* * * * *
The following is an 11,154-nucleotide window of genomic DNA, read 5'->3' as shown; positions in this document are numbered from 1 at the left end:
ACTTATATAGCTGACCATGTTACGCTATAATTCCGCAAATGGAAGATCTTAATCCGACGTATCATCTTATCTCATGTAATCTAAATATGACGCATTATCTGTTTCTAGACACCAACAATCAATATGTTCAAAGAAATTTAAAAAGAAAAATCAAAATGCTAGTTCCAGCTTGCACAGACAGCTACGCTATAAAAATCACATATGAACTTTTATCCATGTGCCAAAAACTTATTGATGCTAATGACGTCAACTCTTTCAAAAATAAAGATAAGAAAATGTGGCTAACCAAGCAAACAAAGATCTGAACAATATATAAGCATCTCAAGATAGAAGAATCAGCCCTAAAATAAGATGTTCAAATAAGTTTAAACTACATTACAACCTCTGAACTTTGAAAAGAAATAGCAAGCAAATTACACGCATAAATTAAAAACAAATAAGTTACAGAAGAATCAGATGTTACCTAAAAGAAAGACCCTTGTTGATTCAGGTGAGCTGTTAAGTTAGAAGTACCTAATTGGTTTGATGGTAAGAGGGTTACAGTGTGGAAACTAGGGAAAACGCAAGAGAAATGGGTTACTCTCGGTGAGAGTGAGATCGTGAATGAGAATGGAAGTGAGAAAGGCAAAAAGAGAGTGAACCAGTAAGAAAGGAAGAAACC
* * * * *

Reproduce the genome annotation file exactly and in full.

The following is an 11,154-nucleotide window of genomic DNA, read 5'->3' as shown; positions in this document are numbered from 1 at the left end:
ACTTATATAGCTGACCATGTTACGCTATAATTCCGCAAATGGAAGATCTTAATCCGACGTATCATCTTATCTCATGTAATCTAAATATGACGCATTATCTGTTTCTAGACACCAACAATCAATATGTTCAAAGAAATTTAAAAAGAAAAATCAAAATGCTAGTTCCAGCTTGCACAGACAGCTACGCTATAAAAATCACATATGAACTTTTATCCATGTGCCAAAAACTTATTGATGCTAATGACGTCAACTCTTTCAAAAATAAAGATAAGAAAATGTGGCTAACCAAGCAAACAAAGATCTGAACAATATATAAGCATCTCAAGATAGAAGAATCAGCCCTAAAATAAGATGTTCAAATAAGTTTAAACTACATTACAACCTCTGAACTTTGAAAAGAAATAGCAAGCAAATTACACGCATAAATTAAAAACAAATAAGTTACAGAAGAATCAGATGTTACCTAAAAGAAAGACCCTTGTTGATTCAGGTGAGCTGTTAAGTTAGAAGTACCTAATTGGTTTGATGGTAAGAGGGTTACAGTGTGGAAACTAGGGAAAACGCAAGAGAAATGGGTTACTCTCGGTGAGAGTGAGATCGTGAATGAGAATGGAAGTGAGAAAGGCAAAAAGAGAGTGAACCAGTAAGAAAGGAAGAAACC